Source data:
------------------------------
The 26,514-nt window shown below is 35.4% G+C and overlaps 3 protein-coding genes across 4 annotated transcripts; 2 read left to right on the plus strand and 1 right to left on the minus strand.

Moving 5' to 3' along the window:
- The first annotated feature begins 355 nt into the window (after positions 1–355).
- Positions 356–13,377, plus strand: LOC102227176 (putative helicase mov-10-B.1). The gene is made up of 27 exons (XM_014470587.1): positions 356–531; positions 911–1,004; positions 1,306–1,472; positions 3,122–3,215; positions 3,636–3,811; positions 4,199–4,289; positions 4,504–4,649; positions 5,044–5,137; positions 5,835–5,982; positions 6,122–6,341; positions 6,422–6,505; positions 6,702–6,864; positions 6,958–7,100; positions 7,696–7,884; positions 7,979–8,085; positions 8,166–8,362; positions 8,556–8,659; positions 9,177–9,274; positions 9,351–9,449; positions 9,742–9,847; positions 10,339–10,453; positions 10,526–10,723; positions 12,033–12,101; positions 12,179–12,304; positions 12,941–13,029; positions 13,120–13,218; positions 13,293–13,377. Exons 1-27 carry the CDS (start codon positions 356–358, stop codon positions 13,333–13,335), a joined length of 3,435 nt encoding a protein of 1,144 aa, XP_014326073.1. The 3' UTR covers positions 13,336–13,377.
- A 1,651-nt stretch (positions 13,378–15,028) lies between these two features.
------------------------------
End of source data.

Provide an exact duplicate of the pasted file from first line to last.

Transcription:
The 26,514-nt window shown below is 35.4% G+C and overlaps 3 protein-coding genes across 4 annotated transcripts; 2 read left to right on the plus strand and 1 right to left on the minus strand.

Moving 5' to 3' along the window:
- The first annotated feature begins 355 nt into the window (after positions 1–355).
- Positions 356–13,377, plus strand: LOC102227176 (putative helicase mov-10-B.1). The gene is made up of 27 exons (XM_014470587.1): positions 356–531; positions 911–1,004; positions 1,306–1,472; positions 3,122–3,215; positions 3,636–3,811; positions 4,199–4,289; positions 4,504–4,649; positions 5,044–5,137; positions 5,835–5,982; positions 6,122–6,341; positions 6,422–6,505; positions 6,702–6,864; positions 6,958–7,100; positions 7,696–7,884; positions 7,979–8,085; positions 8,166–8,362; positions 8,556–8,659; positions 9,177–9,274; positions 9,351–9,449; positions 9,742–9,847; positions 10,339–10,453; positions 10,526–10,723; positions 12,033–12,101; positions 12,179–12,304; positions 12,941–13,029; positions 13,120–13,218; positions 13,293–13,377. Exons 1-27 carry the CDS (start codon positions 356–358, stop codon positions 13,333–13,335), a joined length of 3,435 nt encoding a protein of 1,144 aa, XP_014326073.1. The 3' UTR covers positions 13,336–13,377.
- A 1,651-nt stretch (positions 13,378–15,028) lies between these two features.